A Kiss is Not Just a Kiss

We’ve been kissing one another for thousands of years. But is smooching more science than art, more biology than poetry?

“A man’s kiss is his signature.” — Mae West

A kiss is not just a kiss. There’s the romantic kiss, the social kiss, the air kiss, the kiss that conveys affection, familial ties or deep respect.

The ancient Romans were big on romantic kissing, but the Greeks viewed kissing more as a way to pay homage or give social recognition. In Biblical times, washing and kissing another’s feet was considered a gesture of humility and respect. The Black Stone of Mecca, a relic considered holy by Muslims, has been polished smooth by centuries of kissing. Today, kissing is a near universal behavior, with many of us puckering up under the mistletoe, to seal a marriage and to ring in the New Year.

Humans have been kissing — for any number of reasons — for a very long time, according to scientists. But where did the custom come from and why exactly do we do it?

There are several evolutionary theories that could explain why people are attracted to the lips of other people, Sheril Kirshenbaum, biologist and author of The Science of Kissing, said at the ideacity 2011 conference in Toronto.

One theory harks back to our hunter-gatherer ancestors. When foraging for food, the colour red was viewed as a reward signal, Kirshenbaum said. Hence the subliminal ‘come hither’ message of red lips.

Another possible origin of human kissing is based on the Freudian thought that it can provide the same sense of comfort, calmness and attachment that babies feel when they nurse. Similarly, another theory says that kissing reminds us of the pre-historic practice of “premastication”, wherein a mother chewed the food herself and then fed her baby by mouth.

Infants frequently use their lips to explore the world around them, and indeed, our lips are full of sensory information, according to Kirshenbaum. When we kiss someone, for example, we gather all sorts of personal data and not just visually — but in terms of taste, scent and touch. All of our senses become engaged which, particularly for women, can help us judge if a person is an adequate mate. Studies have shown, for example, that on a subconscious level, a woman can smell when a man’s group of genes that manage the immune system (called MHC) are compatible with her own. This DNA compatibility increases the likelihood of producing healthier and stronger offspring.

Passionate mouth-to-mouth kissing also triggers a cascade of chemical changes in our body. If ‘the Earth moves’ when you kiss someone, neuroscientists say this could be attributed to a rise in love hormones such as Oxytocin, which is responsible for feelings of attachment and bonding. Kissing can also cause a spike in Dopamine and Serotonin, which are linked to craving and desire and that ‘can’t-wait-to-be-with-someone’ feeling we have when we think we’re falling in love. Romantic kissing can also cause a surge in adrenaline levels.

Women are from Venus — and men are easy?

Women place more importance than men on the act of the kiss itself, according to Kirshenbaum. By contrast, men tend to see kissing as a means to an end — or, in other words, as foreplay for sex. And studies have shown that by kissing, men pass along small amounts of testosterone through their saliva, priming their mate for sexual intercourse.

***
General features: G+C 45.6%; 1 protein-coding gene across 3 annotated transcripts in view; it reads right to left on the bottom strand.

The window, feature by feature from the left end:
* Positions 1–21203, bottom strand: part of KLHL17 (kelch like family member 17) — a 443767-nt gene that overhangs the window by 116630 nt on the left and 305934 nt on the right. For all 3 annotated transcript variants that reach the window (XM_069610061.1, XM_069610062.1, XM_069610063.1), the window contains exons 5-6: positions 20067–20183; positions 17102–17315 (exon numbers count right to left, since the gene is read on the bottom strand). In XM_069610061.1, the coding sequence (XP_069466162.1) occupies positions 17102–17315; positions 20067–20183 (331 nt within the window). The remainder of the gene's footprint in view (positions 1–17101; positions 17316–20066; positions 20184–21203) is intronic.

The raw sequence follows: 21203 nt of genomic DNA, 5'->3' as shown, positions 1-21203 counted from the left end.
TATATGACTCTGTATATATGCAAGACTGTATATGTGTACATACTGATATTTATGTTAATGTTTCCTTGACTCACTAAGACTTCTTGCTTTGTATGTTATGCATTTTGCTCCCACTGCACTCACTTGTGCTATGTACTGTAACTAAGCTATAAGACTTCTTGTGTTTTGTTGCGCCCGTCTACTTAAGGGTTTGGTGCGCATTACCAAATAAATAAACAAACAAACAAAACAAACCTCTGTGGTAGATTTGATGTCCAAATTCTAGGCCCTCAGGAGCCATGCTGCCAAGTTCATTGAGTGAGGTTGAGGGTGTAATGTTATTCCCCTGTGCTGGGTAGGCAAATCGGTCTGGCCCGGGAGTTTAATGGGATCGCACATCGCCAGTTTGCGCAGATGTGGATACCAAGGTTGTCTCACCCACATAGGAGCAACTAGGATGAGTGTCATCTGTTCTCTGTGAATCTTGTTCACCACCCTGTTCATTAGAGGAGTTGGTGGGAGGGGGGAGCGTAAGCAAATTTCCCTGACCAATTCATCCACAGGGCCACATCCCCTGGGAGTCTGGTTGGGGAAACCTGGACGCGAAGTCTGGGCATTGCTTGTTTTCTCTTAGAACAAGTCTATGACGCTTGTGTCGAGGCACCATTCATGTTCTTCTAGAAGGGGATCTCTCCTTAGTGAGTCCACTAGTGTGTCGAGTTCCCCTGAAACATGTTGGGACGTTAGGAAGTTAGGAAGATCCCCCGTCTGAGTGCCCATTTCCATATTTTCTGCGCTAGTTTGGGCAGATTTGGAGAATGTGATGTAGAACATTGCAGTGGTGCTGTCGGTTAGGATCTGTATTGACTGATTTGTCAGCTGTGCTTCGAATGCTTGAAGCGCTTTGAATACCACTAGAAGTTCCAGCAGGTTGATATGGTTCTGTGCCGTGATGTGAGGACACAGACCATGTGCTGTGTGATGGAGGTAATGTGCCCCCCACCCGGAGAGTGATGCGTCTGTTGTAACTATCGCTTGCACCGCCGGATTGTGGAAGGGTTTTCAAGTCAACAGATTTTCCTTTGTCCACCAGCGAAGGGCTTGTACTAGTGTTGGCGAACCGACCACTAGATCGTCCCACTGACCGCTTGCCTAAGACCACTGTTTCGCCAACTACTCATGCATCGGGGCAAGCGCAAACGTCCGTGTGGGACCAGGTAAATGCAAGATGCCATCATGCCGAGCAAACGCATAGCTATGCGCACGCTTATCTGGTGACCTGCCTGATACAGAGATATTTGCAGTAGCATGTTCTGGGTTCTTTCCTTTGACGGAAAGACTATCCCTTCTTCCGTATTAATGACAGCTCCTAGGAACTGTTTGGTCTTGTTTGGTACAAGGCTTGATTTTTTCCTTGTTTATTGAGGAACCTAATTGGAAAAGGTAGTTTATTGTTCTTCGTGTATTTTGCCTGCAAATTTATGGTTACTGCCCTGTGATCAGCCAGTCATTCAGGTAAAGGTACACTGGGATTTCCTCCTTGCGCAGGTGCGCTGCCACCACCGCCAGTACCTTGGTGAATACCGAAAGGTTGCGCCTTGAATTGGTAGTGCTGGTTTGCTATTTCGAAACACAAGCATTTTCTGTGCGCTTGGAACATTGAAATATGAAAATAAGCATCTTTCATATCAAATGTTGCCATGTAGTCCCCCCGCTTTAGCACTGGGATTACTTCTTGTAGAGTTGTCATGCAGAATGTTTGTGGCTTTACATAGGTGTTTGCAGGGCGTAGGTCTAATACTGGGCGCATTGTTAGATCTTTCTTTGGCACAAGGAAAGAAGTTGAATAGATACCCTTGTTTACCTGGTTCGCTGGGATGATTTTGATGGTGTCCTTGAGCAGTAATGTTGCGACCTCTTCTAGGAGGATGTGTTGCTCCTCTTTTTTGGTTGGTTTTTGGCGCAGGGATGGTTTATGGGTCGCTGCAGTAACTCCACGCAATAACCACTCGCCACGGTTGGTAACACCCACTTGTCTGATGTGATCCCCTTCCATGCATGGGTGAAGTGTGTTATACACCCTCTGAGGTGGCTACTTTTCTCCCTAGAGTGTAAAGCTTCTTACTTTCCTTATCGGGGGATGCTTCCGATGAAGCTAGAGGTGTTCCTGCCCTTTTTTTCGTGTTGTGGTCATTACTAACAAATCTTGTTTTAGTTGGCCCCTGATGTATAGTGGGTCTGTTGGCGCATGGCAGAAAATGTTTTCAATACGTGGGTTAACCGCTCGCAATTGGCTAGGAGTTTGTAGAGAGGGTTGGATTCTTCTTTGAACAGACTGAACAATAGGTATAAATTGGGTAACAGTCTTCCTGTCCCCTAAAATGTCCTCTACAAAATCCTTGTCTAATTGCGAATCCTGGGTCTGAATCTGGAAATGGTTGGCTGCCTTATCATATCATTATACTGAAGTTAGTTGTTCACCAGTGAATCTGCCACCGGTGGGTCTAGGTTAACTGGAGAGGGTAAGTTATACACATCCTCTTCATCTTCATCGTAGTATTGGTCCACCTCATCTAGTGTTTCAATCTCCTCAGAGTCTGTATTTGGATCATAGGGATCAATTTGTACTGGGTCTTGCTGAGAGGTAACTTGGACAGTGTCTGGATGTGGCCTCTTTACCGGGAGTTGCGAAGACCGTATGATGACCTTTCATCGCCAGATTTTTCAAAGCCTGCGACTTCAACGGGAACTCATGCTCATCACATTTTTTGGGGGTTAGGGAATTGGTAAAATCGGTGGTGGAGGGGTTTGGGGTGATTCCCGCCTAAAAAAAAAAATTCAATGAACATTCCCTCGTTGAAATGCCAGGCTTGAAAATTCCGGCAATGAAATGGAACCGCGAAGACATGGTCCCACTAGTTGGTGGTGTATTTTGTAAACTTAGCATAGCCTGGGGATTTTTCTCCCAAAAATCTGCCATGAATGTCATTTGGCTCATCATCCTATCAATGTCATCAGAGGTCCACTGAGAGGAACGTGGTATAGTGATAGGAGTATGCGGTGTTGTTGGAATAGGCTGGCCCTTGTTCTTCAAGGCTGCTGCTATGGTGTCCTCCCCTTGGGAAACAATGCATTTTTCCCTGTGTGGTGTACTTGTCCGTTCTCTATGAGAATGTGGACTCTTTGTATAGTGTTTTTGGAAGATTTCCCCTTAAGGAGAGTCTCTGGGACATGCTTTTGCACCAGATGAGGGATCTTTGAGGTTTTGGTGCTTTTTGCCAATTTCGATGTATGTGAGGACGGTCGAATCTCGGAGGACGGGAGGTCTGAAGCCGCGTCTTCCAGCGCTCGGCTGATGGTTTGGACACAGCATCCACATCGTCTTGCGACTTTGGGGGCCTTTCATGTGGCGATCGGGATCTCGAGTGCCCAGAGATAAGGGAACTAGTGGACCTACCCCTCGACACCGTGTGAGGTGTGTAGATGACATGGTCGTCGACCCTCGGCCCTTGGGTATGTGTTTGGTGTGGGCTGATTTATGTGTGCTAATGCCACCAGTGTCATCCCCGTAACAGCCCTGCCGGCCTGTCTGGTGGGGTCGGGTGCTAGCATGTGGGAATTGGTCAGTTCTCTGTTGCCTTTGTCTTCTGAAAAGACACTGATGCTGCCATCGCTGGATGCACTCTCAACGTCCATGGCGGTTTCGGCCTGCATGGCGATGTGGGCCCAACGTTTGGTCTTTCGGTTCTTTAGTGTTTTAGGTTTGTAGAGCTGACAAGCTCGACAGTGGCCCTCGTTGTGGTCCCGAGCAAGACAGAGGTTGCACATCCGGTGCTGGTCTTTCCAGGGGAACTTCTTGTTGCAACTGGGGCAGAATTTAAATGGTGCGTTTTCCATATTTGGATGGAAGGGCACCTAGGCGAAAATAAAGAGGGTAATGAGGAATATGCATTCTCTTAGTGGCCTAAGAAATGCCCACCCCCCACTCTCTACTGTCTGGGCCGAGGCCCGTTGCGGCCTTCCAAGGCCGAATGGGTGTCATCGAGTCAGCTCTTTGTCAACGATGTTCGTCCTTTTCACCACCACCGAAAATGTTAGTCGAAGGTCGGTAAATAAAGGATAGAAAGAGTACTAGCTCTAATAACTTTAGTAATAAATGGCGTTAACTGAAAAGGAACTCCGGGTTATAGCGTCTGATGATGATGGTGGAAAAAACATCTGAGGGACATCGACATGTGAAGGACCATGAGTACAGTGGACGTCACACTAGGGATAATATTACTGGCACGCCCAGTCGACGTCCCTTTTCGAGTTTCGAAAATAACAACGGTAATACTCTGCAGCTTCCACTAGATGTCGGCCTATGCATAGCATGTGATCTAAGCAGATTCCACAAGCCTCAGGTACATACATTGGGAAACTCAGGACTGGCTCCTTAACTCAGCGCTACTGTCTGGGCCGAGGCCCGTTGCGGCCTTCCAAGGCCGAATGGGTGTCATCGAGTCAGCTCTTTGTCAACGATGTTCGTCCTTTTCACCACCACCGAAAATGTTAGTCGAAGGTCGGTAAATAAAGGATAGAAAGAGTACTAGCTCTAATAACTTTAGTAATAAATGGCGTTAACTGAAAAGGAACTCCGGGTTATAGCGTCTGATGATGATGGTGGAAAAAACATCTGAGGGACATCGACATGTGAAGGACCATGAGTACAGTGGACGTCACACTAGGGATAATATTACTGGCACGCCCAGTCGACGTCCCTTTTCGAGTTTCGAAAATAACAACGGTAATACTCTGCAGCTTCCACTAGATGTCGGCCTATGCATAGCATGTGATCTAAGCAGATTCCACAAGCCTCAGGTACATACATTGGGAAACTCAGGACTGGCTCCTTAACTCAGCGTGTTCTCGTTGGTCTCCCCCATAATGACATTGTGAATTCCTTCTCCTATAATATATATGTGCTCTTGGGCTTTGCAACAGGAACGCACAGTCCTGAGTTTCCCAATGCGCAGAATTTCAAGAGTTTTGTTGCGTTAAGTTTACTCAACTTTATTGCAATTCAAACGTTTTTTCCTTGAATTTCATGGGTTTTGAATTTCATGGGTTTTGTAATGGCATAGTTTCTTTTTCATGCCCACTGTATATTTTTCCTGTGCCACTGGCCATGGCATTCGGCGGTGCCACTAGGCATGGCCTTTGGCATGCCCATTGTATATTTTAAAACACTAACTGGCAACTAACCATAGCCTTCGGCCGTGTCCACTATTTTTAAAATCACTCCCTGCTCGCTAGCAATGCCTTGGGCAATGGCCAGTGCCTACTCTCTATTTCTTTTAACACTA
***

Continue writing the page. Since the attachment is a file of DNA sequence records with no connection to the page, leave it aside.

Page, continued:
Sixty six per cent of women reported they ended a budding relationship because of a bad first kiss, she said. For men, this number was 59 per cent.

What about the cootie-factor?

Kissing is thought to engender passion and facilitate reproduction, as well as feelings of comfort and well-being — but what about the possible problem we don’t like to think about: spreading germs? Kirshenbaum devoted an entire chapter of her book to this issue, and she said that as long as bacteria and viruses aren’t getting into the bloodstream, kissing presents little risk to our health. (Unless, of course, you’re into the recent vampire trend that’s popular among some teenagers. Unlike kissing, ‘biting’ and sharing blood presents very real dangers since germs that are essentially harmless in our saliva can be risky once they get into your bloodstream, Kirshenbaum said.)

In fact, kissing can be good for our hearts in more ways than one – by fostering more intimacy and satisfaction in our relationships and reducing cholesterol levels and overall stress. (See 10 reasons to have sex tonight.)

A few kissing factoids

— Kissing is a complex behavior involving 34 facial muscles and 112 postural muscles.
— About two-thirds of people tilt their heads to the right when they kiss.
— The earliest literary evidence we have of kissing dates back about 3500 years.
— The scientific term for kissing? Osculation.
— Ever wonder why people tend to close their eyes during a good kiss? Our pupils tend to dilate during novel and pleasurable experiences — and closing our eyes could be a natural response to let less light in.
— Hollywood’s first tongue kiss was in the 1961 film Splendor in the Grass between Natalie Wood and Warren Beatty. The longest kiss on the big screen? Tina Fey and Steve Carell presently hold the record with a five-minute kiss during the closing credits of the movie Date Night.

Additional sources: The National Post; NPR; The New York Post; Western Journal of Communication